Australia-Based Austal USA Plans Mobile, Alabama, Steel Ship Operations
The 117,000-square-foot manufacturing expansion will house the latest computerized and robotic steel processing equipment to handle all current and future demands of the U.S. Navy and the U.S. Coast Guard. The addition of steel shipbuilding capability complements the company’s aluminum shipbuilding expertise at its Alabama manufacturing site.
In addition, a 60,000-square-foot stockyard will be utilized for handling the raw steel and a 19,500-square-foot paint facility will provide the ability to paint and blast simultaneously in two separate cells, or both cells can be combined to paint super-modules.
“We are so excited to see our plans to add steel to our capabilities come to fruition,” Austal USA President Rusty Murdaugh said. “The addition of steel capability is a game changer as it opens up our capability to support the U.S. Navy, U.S. Coast Guard and other customers with high-quality ships.“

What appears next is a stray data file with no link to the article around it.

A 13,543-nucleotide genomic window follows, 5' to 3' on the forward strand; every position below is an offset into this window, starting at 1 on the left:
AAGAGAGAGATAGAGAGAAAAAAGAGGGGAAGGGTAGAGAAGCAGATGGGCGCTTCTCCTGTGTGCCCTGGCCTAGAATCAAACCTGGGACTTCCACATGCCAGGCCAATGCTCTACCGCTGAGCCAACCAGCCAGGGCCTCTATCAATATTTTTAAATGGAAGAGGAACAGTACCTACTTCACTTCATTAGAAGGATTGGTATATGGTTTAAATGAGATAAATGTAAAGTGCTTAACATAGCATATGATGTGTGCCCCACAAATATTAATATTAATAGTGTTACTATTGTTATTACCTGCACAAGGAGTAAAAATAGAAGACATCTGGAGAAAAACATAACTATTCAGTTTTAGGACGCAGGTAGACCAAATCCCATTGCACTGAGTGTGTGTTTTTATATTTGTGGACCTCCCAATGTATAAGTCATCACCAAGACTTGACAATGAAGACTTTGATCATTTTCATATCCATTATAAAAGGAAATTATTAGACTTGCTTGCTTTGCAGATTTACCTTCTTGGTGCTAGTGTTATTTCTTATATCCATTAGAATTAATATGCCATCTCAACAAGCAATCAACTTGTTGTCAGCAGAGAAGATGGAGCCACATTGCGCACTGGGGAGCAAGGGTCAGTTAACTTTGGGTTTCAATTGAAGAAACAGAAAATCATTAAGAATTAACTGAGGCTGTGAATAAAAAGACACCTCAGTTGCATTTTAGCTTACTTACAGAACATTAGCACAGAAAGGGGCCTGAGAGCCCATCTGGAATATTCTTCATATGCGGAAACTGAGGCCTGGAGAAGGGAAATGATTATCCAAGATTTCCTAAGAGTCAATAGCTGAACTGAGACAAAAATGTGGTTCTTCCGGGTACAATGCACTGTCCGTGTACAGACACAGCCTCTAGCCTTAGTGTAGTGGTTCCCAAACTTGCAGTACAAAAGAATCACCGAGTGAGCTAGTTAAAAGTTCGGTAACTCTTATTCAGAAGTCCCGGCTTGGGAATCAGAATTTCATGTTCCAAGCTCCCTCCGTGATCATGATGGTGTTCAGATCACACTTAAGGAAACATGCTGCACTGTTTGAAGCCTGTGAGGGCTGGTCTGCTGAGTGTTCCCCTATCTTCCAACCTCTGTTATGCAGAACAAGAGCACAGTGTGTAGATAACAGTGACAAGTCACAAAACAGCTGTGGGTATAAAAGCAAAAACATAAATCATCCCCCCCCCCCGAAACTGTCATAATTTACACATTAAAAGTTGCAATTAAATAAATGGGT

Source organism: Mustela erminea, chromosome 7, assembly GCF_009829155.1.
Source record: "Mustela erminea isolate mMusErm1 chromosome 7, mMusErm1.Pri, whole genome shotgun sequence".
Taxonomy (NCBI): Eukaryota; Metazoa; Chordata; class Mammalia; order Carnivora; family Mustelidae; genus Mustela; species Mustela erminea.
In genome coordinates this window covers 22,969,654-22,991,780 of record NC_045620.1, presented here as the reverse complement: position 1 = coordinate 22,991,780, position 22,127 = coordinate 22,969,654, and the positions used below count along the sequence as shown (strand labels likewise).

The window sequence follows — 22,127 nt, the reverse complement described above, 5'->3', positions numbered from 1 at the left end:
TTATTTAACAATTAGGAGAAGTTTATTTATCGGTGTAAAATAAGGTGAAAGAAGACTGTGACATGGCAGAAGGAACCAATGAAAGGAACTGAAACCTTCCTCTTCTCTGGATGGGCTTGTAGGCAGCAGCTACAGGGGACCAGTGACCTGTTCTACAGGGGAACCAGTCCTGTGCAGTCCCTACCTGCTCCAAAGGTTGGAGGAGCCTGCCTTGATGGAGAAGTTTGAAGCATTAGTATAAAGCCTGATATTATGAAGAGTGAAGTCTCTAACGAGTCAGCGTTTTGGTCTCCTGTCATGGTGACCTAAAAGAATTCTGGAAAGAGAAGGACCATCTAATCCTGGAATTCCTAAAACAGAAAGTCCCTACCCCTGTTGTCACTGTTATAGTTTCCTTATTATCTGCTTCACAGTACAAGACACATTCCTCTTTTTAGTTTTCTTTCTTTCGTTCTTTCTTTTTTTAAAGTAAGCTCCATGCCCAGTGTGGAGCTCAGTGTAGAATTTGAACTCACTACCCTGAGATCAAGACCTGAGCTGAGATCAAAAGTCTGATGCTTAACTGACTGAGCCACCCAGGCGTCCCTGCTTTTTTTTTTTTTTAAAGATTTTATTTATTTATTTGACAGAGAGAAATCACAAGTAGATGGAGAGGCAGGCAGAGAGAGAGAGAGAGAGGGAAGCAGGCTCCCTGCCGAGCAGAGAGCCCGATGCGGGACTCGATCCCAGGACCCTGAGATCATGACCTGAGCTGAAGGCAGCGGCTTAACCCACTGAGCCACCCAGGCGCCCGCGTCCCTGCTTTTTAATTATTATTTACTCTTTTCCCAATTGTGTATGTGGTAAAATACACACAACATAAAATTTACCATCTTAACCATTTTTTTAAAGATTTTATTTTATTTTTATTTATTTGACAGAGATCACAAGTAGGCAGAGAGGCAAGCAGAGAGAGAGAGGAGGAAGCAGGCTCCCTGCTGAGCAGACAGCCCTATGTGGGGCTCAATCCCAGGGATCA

Financing for the new steel production line was provided in part by a Defense Production Act (DPA) agreement between the U.S. Department of Defense, in support of the U.S. Navy shipbuilding industrial base, and Austal USA.
“During World War II, Mobile workers built steel Liberty ships that were critical to the war effort, and now, in the coming years, Austal will look to deliver steel ships, once again, needed by the U.S. Coast Guard and Navy,” said Governor Kay Ivey.
Austal’s Alabama shipyard has delivered 15 Littoral Combat Ships (LCS) and 12 Expeditionary Fast Transports (EPF) to the Navy while another seven total aluminum Navy ships are under construction. The company is also under contract to build two Navajo-class Towing, Salvage, and Rescue Ships (T-ATS) which will be the first steel ships constructed in the new facility.
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